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Wrong question and the wrong standard of proof
  1. Marc Lipsitch
  1. Center for Communicable Disease Dynamics, Harvard School of Public Health, Boston, Massachusetts, USA
  1. Correspondence to Professor Marc Lipsitch, Center for Communicable Disease Dynamics, Harvard School of Public Health, Boston, Massachusetts, USA; mlipsitc{at}hsph.harvard.edu

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I have two concerns about Pugh et al’s case that vaccine requirements without a natural immunity exception are unjustified.1 First, the scientific question they suggest must be answered to justify the policy is in my view the wrong one, or at least not the only relevant one. Second, the authors set up a standard for public health regulation that will be often (and specifically in this case) unattainable, risking paralysis of public health authorities.

Pugh et al suggest two legitimate bases for vaccine mandates: ‘the prevention of severe outcomes from COVID-19 and the reduction of viral transmission.’ Governments and employers have a legitimate interest in protecting the health of their citizens and workers, respectively. To maximally accomplish these goals, the relevant scientific question for whether people with prior infection should be subject to a vaccine mandate is: in persons who have been previously infected, does vaccination enhances protection against severe disease and/or infection and transmission? The relevant comparison, if one is trying to maximise protection in the population, is not vaccination vs prior infection, but (vaccination plus prior infection) vs prior infection alone. I am unaware of a systematic review of this question, but the answer in two recent studies appears to be that the combination is more protective(though see below for caveats in interpreting such studies).2 ,3 The comparison the authors propose, in contrast, seems to be one based on an unstated conception of fairness and adequacy: if vaccination alone provides some level of protection, and prior infection can’t be shown to provide an inferior level, then prior infection should be an acceptable alternative to vaccination to satisfy mandates. No argument is given to support the greater relevance of the comparison the authors emphasise.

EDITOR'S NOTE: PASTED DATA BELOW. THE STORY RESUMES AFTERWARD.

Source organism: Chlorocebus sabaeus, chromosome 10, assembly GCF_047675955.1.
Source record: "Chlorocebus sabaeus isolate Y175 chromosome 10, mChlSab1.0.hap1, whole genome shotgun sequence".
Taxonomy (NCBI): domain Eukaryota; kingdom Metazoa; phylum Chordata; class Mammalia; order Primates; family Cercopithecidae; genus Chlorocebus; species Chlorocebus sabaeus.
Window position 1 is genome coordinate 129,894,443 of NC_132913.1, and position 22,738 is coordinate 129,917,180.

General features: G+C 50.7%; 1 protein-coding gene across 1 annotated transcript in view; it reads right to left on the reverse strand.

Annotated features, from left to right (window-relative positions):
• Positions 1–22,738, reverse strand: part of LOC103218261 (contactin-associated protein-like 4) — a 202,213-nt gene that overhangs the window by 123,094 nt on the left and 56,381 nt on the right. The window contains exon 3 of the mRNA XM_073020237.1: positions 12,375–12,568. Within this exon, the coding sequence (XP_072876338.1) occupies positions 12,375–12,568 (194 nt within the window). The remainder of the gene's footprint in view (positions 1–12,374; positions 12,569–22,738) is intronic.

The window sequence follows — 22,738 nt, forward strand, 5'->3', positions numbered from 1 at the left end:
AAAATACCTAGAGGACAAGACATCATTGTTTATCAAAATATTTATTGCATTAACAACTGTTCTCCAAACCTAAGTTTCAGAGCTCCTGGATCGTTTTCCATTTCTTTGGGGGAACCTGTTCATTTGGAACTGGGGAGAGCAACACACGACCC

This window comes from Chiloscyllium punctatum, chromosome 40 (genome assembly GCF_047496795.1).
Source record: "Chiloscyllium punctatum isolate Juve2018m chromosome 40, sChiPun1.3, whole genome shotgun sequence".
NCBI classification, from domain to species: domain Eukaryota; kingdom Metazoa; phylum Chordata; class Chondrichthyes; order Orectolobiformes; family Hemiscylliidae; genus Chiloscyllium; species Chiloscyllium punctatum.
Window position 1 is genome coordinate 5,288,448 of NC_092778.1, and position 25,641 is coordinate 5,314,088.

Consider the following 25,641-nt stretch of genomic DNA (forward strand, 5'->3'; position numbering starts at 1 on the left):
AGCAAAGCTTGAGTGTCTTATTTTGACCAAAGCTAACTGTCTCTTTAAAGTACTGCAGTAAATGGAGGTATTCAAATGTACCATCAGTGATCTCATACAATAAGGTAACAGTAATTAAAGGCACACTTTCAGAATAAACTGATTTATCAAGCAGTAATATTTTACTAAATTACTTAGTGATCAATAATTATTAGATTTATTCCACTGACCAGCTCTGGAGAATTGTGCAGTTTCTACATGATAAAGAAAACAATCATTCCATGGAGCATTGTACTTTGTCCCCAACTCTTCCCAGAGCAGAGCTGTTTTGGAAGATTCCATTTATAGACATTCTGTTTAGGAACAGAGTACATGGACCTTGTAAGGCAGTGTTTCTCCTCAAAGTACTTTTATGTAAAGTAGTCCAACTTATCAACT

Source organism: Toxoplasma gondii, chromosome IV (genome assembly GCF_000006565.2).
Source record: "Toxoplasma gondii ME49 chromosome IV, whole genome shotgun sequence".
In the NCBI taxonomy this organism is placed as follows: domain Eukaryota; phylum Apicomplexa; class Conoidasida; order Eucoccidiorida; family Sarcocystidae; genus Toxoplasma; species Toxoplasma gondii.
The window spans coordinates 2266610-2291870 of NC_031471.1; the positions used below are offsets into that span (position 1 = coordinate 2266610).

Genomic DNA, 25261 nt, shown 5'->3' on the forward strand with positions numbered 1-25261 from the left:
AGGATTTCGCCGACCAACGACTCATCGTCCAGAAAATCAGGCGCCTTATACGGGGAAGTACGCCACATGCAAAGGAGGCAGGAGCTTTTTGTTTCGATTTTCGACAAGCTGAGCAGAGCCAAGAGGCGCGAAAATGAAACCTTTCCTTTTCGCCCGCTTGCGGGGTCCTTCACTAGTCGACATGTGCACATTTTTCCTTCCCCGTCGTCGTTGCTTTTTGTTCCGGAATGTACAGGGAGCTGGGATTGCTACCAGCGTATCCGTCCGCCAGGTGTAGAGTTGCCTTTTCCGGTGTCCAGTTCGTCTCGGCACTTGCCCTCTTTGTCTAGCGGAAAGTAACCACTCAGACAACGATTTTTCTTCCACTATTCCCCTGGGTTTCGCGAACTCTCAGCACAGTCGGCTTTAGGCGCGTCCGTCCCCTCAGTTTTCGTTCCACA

A second and independent concern is that the authors’ proposal …

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Footnotes

  • Correction notice Since this article was first published, a set of competing interests have been added for the author.

  • Funding The authors have not declared a specific grant for this research from any funding agency in the public, commercial or not-for-profit sectors.

  • Competing interests The author reports honoraria/consulting from Merck, Sanofi-Pasteur, Bristol Myers-Squibb, and Antigen Discovery; research funding (institutional) from Pfizer; and unpaid scientific advisory services to Janssen, Astra-Zeneca, One Day Sooner, and Covaxx (United Biomedical). He is on the Scientific Advisory Committee for CEPI, the Coalition for Epidemic Preparedmess Innovations. He is also affiliated with the US Centers for Disease Control and Prevention through an Intergovernmental Personnel Agreement with Harvard University. This article reflects his personal views and is written purely in his academic capacity, not reflecting the views of any organization or government agency.

  • Provenance and peer review Commissioned; internally peer reviewed.

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